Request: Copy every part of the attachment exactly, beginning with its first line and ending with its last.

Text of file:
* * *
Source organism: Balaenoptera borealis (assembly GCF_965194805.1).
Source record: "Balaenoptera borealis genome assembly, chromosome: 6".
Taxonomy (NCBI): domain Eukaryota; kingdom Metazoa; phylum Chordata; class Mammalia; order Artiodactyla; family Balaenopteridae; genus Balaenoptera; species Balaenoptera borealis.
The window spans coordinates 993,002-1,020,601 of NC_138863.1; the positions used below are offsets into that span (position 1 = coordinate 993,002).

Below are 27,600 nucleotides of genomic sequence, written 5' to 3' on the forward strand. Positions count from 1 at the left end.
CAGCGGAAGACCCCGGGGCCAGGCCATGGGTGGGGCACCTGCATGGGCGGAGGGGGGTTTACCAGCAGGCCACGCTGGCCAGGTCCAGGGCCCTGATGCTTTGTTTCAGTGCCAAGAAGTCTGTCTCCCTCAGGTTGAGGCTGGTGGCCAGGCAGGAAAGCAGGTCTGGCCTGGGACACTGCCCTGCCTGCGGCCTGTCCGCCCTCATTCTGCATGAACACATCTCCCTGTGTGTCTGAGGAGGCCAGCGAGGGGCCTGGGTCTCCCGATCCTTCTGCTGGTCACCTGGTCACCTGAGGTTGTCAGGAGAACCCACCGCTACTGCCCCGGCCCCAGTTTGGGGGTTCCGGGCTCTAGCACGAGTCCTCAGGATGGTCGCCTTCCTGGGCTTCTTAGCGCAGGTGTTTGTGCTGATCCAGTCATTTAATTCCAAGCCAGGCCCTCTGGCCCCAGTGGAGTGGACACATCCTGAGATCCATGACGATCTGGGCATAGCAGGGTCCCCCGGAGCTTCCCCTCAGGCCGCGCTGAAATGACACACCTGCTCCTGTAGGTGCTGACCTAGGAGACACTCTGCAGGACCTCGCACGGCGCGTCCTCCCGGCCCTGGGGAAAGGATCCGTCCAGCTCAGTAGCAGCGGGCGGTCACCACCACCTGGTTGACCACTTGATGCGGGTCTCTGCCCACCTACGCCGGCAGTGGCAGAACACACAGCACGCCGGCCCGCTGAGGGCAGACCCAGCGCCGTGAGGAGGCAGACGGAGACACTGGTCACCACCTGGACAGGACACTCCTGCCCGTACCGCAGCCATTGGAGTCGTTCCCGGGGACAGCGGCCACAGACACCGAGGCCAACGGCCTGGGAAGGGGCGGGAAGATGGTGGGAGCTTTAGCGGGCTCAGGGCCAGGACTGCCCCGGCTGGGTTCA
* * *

Source organism: Balaenoptera borealis (assembly GCF_965194805.1).
Source record: "Balaenoptera borealis genome assembly, chromosome: 6".
Taxonomy (NCBI): domain Eukaryota; kingdom Metazoa; phylum Chordata; class Mammalia; order Artiodactyla; family Balaenopteridae; genus Balaenoptera; species Balaenoptera borealis.
The window spans coordinates 993,002-1,020,601 of NC_138863.1; the positions used below are offsets into that span (position 1 = coordinate 993,002).

Below are 27,600 nucleotides of genomic sequence, written 5' to 3' on the forward strand. Positions count from 1 at the left end.
CAGCGGAAGACCCCGGGGCCAGGCCATGGGTGGGGCACCTGCATGGGCGGAGGGGGGTTTACCAGCAGGCCACGCTGGCCAGGTCCAGGGCCCTGATGCTTTGTTTCAGTGCCAAGAAGTCTGTCTCCCTCAGGTTGAGGCTGGTGGCCAGGCAGGAAAGCAGGTCTGGCCTGGGACACTGCCCTGCCTGCGGCCTGTCCGCCCTCATTCTGCATGAACACATCTCCCTGTGTGTCTGAGGAGGCCAGCGAGGGGCCTGGGTCTCCCGATCCTTCTGCTGGTCACCTGGTCACCTGAGGTTGTCAGGAGAACCCACCGCTACTGCCCCGGCCCCAGTTTGGGGGTTCCGGGCTCTAGCACGAGTCCTCAGGATGGTCGCCTTCCTGGGCTTCTTAGCGCAGGTGTTTGTGCTGATCCAGTCATTTAATTCCAAGCCAGGCCCTCTGGCCCCAGTGGAGTGGACACATCCTGAGATCCATGACGATCTGGGCATAGCAGGGTCCCCCGGAGCTTCCCCTCAGGCCGCGCTGAAATGACACACCTGCTCCTGTAGGTGCTGACCTAGGAGACACTCTGCAGGACCTCGCACGGCGCGTCCTCCCGGCCCTGGGGAAAGGATCCGTCCAGCTCAGTAGCAGCGGGCGGTCACCACCACCTGGTTGACCACTTGATGCGGGTCTCTGCCCACCTACGCCGGCAGTGGCAGAACACACAGCACGCCGGCCCGCTGAGGGCAGACCCAGCGCCGTGAGGAGGCAGACGGAGACACTGGTCACCACCTGGACAGGACACTCCTGCCCGTACCGCAGCCATTGGAGTCGTTCCCGGGGACAGCGGCCACAGACACCGAGGCCAACGGCCTGGGAAGGGGCGGGAAGATGGTGGGAGCTTTAGCGGGCTCAGGGCCAGGACTGCCCCGGCTGGGTTCA